About DK Eng

 

In 1984, Eng first cracked the Billboard charts as producer and co-songwriter of the Paula Anderson's (Atlantic Records) dance hit, "Four Year Battle." 

The following year, Eng established himself as a hip-hop pioneer as producer of "Inspector Gadget" by the Bad Boys. It was the first Billboard-charting rap song to incorporate a television theme song and trail blazed the fusion of hip-hop and TV/pop culture--a style that is still going strong in the 21st century. 

In the later '80s, Eng also produced 12:41, the first recordings of Kris Parker and DJ Scott LaRock, who would later go on to international renown as KRS-One/Boogie Down Productions, Earth Wind and Fire's Jessica Cleaves and then 'New Kid on the Block,' Marky Mark (aka 21st century Hollywood leading man Mark Wahlberg). 

Following these successes, Eng was one of an elite crew of producer/songwriters to be handpicked by Quincy Jones' partner Clarence Avant (who also manages Jimmy Jam & Terry Lewis and is a former Chairman of Motown Records) to produce and write songs for Avant's first hip-hop venture, the LA-based rapper Kid Flash's debut album, "He’s In Effect," released in 1988 on Tabu /Columbia Records. 

In the early 90s, Eng, in partnership with Steve Salem, formed the management and record company, Motor Jam Records, whose records were distributed by East West/Elektra Warner Bros. Records. With this new enterprise, Eng would achieve his first international hit, when he discovered the Canadian pop/reggae phenomenon Snow. In 1993, with Eng as manager and executive producer, Snow soared to the top of the charts with the album, "12 Inches of Snow" whose single, "Informer" held the prestigious number 1 spot on Billboard's American pop charts for a staggering seven straight weeks. Snow would go on to sell over five millions records worldwide. In the 1999 Guinness Book of Records Snow was listed as having the most successful reggae single in the U.S. history. Eng and Motor Jam would return to the Billboard charts many times in the 90s with, among others, the renowned grunge rockers Dog Society and Collision, hip-hoppers Half Pit Half Dead, pop rockers Pilot Jones and the Miami-based house artist, Dominica, whose 1996 hit, "Gotta Let You Go" also became a million-seller in Europe. Eng followed this with a succession of international projects. He opened a second branch of Bayside Sound Recording Studios in Toronto, Canada (where he managed Juno Award-nominated dance artist Belinda and a team of hit producers), and also created a base in Kingston, Jamaica. In Jamaica, he co-managed such artists as Spanner Banner and Chaka Demus & Pliers, who recorded the international 1992 hit, "Murder She Wrote," produced by renowned reggae producers Sly & Robbie (Black Uhuru). In the mid-90s, Eng executive produced what would become Jamaica's unofficial anthem and biggest selling single ever, the all-star remix of Snow's “Anything For You” featuring Beanie Man, Buju Banton, Nadine Sutherland and produced by Tony Kelly (Shaggy, Sean Paul).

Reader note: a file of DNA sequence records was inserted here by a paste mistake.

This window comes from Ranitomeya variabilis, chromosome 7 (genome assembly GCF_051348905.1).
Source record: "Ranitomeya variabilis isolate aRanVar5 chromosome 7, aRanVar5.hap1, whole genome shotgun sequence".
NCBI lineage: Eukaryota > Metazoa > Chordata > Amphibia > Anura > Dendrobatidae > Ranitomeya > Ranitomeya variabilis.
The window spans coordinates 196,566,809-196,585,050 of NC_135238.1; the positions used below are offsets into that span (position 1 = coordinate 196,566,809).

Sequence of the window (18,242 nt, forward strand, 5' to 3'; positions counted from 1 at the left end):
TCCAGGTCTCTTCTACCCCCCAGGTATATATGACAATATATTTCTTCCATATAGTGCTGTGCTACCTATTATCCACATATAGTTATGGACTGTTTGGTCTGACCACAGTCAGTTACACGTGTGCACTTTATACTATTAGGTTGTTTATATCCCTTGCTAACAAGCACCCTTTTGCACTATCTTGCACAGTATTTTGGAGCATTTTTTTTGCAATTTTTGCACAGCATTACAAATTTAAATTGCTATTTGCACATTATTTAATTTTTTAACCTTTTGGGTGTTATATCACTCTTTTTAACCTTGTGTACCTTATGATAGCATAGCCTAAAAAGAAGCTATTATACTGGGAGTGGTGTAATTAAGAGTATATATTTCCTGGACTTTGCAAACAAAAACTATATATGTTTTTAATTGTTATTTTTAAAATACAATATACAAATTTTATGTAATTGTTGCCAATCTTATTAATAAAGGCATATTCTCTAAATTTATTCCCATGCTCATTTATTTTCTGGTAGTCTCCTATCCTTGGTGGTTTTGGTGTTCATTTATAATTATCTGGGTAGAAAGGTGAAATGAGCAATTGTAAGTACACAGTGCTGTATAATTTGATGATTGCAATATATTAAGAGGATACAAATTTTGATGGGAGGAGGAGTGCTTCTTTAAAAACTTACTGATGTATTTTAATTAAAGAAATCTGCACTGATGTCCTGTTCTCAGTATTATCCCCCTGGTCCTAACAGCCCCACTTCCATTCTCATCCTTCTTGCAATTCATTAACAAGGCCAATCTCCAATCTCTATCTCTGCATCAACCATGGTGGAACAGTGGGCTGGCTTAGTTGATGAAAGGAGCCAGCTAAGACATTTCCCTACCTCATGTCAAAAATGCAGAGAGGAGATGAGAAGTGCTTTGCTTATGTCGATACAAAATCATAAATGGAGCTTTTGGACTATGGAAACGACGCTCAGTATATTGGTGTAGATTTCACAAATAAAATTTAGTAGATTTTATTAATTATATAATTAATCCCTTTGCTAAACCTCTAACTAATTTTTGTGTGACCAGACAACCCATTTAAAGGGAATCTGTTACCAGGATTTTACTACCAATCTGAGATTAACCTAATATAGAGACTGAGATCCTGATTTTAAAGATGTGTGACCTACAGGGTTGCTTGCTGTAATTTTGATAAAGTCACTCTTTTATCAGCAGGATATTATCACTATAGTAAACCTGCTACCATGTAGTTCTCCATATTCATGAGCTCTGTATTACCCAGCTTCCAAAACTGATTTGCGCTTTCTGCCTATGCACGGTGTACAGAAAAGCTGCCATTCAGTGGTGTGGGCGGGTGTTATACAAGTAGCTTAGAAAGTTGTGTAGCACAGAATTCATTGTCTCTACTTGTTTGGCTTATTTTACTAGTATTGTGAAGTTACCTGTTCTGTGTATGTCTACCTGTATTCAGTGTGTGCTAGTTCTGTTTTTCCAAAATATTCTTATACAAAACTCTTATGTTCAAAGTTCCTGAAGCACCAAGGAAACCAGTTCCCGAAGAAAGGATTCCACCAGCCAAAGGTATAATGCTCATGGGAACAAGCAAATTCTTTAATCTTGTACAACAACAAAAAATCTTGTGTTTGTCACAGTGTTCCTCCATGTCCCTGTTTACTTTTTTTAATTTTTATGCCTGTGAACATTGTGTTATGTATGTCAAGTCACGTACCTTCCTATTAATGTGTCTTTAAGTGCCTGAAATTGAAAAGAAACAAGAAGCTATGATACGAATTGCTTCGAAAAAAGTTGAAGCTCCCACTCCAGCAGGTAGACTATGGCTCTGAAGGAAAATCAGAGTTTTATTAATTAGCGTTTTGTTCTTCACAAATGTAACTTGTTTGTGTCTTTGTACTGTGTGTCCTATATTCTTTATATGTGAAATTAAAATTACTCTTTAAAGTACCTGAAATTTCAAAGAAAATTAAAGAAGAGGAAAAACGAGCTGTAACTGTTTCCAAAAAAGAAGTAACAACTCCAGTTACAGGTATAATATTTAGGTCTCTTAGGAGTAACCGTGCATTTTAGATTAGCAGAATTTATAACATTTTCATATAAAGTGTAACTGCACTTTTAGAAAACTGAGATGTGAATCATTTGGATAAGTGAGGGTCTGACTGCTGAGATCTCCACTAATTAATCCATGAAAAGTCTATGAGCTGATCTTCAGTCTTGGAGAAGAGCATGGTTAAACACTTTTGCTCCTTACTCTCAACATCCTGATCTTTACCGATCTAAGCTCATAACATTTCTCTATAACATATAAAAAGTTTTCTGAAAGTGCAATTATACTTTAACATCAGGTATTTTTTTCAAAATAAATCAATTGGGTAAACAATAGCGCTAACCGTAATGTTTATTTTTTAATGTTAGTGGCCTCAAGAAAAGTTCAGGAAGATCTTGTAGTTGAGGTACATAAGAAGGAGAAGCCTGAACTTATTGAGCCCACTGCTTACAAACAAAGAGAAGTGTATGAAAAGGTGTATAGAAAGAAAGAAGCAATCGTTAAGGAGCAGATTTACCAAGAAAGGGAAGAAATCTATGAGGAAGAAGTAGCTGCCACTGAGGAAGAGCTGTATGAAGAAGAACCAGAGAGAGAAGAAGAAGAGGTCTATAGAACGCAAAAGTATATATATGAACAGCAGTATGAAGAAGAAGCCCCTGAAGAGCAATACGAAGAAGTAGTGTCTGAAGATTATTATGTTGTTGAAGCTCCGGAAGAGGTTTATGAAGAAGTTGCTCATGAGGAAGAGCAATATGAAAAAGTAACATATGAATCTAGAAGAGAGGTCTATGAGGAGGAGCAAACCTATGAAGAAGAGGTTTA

Eng's first major label release and Billboard charted record. The year was 1984.

Eng's first hip hop record that charted on the 1985 Billboard charts. It was the first recording using a TV theme hook (The Inspector Gadget). Later Doug. E. Fresh and Slick Rick used it on their song "The Show". The concept became extremely popular and many records used other TV theme hooks since then.








Eng managed and produced Pilot Jones. The single Fall Out of Love was a turntable hit released on Columbia Records.